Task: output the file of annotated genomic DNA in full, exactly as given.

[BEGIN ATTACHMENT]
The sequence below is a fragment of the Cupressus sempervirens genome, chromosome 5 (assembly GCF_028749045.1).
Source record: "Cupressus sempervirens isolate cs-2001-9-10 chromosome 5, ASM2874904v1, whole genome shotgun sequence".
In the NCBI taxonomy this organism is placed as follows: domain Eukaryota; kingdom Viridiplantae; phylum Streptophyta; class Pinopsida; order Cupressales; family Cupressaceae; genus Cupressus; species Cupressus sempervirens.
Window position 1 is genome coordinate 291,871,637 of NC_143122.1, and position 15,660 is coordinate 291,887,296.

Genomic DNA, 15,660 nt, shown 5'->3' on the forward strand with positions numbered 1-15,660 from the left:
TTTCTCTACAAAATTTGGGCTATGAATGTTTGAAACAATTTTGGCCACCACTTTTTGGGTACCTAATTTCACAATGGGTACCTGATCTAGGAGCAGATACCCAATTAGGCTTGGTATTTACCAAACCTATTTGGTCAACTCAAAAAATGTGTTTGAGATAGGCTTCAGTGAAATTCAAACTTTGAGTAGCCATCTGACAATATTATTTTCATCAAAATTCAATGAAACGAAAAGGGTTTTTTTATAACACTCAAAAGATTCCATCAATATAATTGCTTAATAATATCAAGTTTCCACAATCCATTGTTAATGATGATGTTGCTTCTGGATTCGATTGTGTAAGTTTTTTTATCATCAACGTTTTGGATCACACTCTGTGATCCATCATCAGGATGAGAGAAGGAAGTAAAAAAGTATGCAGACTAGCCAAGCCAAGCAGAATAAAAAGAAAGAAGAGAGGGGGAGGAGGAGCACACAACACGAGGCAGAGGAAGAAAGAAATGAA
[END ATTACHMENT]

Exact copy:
The sequence below is a fragment of the Cupressus sempervirens genome, chromosome 5 (assembly GCF_028749045.1).
Source record: "Cupressus sempervirens isolate cs-2001-9-10 chromosome 5, ASM2874904v1, whole genome shotgun sequence".
In the NCBI taxonomy this organism is placed as follows: domain Eukaryota; kingdom Viridiplantae; phylum Streptophyta; class Pinopsida; order Cupressales; family Cupressaceae; genus Cupressus; species Cupressus sempervirens.
Window position 1 is genome coordinate 291,871,637 of NC_143122.1, and position 15,660 is coordinate 291,887,296.

Genomic DNA, 15,660 nt, shown 5'->3' on the forward strand with positions numbered 1-15,660 from the left:
TTTCTCTACAAAATTTGGGCTATGAATGTTTGAAACAATTTTGGCCACCACTTTTTGGGTACCTAATTTCACAATGGGTACCTGATCTAGGAGCAGATACCCAATTAGGCTTGGTATTTACCAAACCTATTTGGTCAACTCAAAAAATGTGTTTGAGATAGGCTTCAGTGAAATTCAAACTTTGAGTAGCCATCTGACAATATTATTTTCATCAAAATTCAATGAAACGAAAAGGGTTTTTTTATAACACTCAAAAGATTCCATCAATATAATTGCTTAATAATATCAAGTTTCCACAATCCATTGTTAATGATGATGTTGCTTCTGGATTCGATTGTGTAAGTTTTTTTATCATCAACGTTTTGGATCACACTCTGTGATCCATCATCAGGATGAGAGAAGGAAGTAAAAAAGTATGCAGACTAGCCAAGCCAAGCAGAATAAAAAGAAAGAAGAGAGGGGGAGGAGGAGCACACAACACGAGGCAGAGGAAGAAAGAAATGAA